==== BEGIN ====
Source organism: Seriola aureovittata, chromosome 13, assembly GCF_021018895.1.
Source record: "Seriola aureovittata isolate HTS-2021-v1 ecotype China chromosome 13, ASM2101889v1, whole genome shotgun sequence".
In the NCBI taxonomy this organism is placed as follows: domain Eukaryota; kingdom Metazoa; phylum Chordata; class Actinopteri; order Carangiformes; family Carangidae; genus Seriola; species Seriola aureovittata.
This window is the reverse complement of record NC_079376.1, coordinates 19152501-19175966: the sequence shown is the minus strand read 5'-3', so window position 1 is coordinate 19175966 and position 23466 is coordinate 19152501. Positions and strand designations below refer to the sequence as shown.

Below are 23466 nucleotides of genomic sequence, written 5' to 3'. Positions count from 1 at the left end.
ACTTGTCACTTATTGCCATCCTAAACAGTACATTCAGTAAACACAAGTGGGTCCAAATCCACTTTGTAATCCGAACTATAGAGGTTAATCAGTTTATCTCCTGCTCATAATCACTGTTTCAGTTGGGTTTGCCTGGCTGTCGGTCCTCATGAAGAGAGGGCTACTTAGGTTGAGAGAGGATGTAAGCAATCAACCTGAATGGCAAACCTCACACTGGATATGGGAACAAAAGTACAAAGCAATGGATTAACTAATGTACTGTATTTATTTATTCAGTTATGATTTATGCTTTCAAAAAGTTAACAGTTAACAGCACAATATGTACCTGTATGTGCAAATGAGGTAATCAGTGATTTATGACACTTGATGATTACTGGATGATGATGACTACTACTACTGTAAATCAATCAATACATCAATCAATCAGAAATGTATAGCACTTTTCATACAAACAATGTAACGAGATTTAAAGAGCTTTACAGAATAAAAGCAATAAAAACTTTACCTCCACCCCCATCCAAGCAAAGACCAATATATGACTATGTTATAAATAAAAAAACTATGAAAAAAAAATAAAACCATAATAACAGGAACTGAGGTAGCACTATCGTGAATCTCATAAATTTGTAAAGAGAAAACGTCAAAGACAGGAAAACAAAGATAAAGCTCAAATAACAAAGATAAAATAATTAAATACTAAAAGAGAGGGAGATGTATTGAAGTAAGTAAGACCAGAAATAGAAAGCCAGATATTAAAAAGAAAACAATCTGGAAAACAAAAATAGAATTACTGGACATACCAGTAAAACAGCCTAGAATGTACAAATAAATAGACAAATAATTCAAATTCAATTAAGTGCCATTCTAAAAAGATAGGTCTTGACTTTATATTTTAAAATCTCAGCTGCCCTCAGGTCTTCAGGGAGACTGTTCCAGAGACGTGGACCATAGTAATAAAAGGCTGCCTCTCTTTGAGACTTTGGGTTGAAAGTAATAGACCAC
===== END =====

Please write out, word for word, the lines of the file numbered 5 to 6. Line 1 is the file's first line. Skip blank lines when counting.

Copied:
Below are 23466 nucleotides of genomic sequence, written 5' to 3'. Positions count from 1 at the left end.
ACTTGTCACTTATTGCCATCCTAAACAGTACATTCAGTAAACACAAGTGGGTCCAAATCCACTTTGTAATCCGAACTATAGAGGTTAATCAGTTTATCTCCTGCTCATAATCACTGTTTCAGTTGGGTTTGCCTGGCTGTCGGTCCTCATGAAGAGAGGGCTACTTAGGTTGAGAGAGGATGTAAGCAATCAACCTGAATGGCAAACCTCACACTGGATATGGGAACAAAAGTACAAAGCAATGGATTAACTAATGTACTGTATTTATTTATTCAGTTATGATTTATGCTTTCAAAAAGTTAACAGTTAACAGCACAATATGTACCTGTATGTGCAAATGAGGTAATCAGTGATTTATGACACTTGATGATTACTGGATGATGATGACTACTACTACTGTAAATCAATCAATACATCAATCAATCAGAAATGTATAGCACTTTTCATACAAACAATGTAACGAGATTTAAAGAGCTTTACAGAATAAAAGCAATAAAAACTTTACCTCCACCCCCATCCAAGCAAAGACCAATATATGACTATGTTATAAATAAAAAAACTATGAAAAAAAAATAAAACCATAATAACAGGAACTGAGGTAGCACTATCGTGAATCTCATAAATTTGTAAAGAGAAAACGTCAAAGACAGGAAAACAAAGATAAAGCTCAAATAACAAAGATAAAATAATTAAATACTAAAAGAGAGGGAGATGTATTGAAGTAAGTAAGACCAGAAATAGAAAGCCAGATATTAAAAAGAAAACAATCTGGAAAACAAAAATAGAATTACTGGACATACCAGTAAAACAGCCTAGAATGTACAAATAAATAGACAAATAATTCAAATTCAATTAAGTGCCATTCTAAAAAGATAGGTCTTGACTTTATATTTTAAAATCTCAGCTGCCCTCAGGTCTTCAGGGAGACTGTTCCAGAGACGTGGACCATAGTAATAAAAGGCTGCCTCTCTTTGAGACTTTGGGTTGAAAGTAATAGACCAC